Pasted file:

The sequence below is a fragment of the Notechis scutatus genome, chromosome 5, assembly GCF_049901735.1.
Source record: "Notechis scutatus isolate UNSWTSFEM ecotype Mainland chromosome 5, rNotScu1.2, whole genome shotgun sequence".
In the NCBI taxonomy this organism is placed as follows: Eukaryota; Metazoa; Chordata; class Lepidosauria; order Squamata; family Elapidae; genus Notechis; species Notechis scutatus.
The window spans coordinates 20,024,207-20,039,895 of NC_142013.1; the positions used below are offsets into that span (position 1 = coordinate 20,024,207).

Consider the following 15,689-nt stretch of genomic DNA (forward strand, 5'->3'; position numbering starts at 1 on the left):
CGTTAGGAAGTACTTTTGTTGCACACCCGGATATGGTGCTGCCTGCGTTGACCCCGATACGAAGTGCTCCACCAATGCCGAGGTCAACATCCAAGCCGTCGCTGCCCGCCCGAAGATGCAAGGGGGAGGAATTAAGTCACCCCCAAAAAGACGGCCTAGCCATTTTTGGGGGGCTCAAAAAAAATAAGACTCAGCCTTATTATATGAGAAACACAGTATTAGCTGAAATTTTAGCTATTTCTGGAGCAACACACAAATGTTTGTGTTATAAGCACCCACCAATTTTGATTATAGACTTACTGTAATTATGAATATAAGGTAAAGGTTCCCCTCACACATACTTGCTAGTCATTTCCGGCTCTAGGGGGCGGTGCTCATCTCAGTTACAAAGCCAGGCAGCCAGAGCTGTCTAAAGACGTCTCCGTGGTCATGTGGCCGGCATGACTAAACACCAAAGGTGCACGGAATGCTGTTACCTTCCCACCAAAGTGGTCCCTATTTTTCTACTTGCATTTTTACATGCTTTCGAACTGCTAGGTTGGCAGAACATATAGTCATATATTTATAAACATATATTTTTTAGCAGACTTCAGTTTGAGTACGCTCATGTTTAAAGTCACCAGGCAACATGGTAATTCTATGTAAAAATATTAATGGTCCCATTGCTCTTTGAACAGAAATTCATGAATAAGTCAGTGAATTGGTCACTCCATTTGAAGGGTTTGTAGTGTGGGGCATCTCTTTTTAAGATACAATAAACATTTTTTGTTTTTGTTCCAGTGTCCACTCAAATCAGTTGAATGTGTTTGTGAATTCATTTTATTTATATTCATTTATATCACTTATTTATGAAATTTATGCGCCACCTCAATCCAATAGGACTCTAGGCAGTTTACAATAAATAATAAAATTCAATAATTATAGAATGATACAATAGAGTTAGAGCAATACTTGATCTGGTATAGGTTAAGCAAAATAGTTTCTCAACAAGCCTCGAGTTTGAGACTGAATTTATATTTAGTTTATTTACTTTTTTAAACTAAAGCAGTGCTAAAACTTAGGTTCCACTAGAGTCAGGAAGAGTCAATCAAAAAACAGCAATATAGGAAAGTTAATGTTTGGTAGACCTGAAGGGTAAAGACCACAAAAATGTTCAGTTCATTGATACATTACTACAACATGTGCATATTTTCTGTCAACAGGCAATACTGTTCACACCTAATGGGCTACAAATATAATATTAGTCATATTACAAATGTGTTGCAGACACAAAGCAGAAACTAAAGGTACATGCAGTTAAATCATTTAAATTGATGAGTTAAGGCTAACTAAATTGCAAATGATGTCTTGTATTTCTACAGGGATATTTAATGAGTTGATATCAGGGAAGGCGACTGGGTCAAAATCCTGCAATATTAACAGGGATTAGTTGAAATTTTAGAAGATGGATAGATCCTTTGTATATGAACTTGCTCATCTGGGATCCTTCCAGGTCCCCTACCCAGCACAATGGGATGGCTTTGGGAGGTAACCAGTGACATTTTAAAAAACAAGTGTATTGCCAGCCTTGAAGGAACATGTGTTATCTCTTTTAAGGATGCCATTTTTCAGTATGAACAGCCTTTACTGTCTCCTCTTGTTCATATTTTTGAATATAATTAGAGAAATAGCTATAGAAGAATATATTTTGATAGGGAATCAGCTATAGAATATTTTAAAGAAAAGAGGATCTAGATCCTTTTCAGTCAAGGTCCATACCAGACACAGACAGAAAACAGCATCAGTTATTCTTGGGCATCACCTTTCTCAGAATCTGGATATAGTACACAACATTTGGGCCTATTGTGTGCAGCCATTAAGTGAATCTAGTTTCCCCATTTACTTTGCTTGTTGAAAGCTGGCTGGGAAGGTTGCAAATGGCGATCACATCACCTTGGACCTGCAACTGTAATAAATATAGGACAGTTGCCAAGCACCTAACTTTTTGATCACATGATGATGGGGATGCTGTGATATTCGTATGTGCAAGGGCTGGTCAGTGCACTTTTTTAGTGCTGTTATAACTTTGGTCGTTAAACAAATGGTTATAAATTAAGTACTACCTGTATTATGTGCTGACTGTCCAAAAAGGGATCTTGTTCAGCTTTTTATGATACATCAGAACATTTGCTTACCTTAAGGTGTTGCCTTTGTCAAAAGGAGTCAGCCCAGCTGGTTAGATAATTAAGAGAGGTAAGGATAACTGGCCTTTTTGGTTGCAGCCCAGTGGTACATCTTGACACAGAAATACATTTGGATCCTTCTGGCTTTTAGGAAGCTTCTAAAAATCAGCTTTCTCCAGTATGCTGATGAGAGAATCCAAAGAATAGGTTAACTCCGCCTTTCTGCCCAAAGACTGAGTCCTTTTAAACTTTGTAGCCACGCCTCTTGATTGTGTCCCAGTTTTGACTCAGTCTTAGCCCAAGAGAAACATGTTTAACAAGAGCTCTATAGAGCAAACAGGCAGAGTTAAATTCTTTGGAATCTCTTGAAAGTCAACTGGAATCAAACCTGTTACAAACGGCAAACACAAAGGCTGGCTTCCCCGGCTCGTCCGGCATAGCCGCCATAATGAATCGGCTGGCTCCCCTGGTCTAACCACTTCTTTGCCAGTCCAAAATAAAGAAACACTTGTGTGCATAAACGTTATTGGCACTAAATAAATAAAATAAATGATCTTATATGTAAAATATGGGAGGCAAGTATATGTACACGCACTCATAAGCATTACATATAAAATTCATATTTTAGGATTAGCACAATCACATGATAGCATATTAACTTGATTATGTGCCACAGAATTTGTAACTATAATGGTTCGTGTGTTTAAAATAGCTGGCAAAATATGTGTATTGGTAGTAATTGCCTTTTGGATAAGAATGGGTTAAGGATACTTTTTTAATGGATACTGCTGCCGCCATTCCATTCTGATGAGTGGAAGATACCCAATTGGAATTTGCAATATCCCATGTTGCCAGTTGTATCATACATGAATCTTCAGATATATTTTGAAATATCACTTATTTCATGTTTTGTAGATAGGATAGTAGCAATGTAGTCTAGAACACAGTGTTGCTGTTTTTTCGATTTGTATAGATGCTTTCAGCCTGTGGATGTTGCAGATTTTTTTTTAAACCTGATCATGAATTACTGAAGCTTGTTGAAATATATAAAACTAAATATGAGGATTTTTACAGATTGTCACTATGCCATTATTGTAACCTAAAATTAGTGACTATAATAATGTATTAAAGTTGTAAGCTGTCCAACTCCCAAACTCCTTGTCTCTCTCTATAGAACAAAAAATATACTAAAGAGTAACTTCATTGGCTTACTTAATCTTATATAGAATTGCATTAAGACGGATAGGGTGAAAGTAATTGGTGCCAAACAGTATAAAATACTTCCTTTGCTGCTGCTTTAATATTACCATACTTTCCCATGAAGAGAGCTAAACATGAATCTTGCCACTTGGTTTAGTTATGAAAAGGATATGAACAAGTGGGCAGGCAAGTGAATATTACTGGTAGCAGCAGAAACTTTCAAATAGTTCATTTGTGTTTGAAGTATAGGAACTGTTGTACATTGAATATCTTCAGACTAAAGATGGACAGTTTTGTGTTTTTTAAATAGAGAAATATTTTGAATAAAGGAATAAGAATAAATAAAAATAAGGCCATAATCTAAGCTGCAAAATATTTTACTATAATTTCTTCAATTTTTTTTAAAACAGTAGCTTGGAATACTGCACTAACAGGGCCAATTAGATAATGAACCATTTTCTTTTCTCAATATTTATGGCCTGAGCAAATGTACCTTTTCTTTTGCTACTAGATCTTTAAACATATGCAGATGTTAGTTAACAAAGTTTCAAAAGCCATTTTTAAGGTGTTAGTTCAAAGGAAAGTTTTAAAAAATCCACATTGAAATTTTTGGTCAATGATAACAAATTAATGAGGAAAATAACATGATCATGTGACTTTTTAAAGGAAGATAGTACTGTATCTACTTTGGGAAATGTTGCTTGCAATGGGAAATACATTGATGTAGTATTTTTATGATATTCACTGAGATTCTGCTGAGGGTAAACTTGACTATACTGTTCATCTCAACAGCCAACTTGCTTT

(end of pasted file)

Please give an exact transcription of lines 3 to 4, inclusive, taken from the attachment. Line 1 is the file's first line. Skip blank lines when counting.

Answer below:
In the NCBI taxonomy this organism is placed as follows: Eukaryota; Metazoa; Chordata; class Lepidosauria; order Squamata; family Elapidae; genus Notechis; species Notechis scutatus.
The window spans coordinates 20,024,207-20,039,895 of NC_142013.1; the positions used below are offsets into that span (position 1 = coordinate 20,024,207).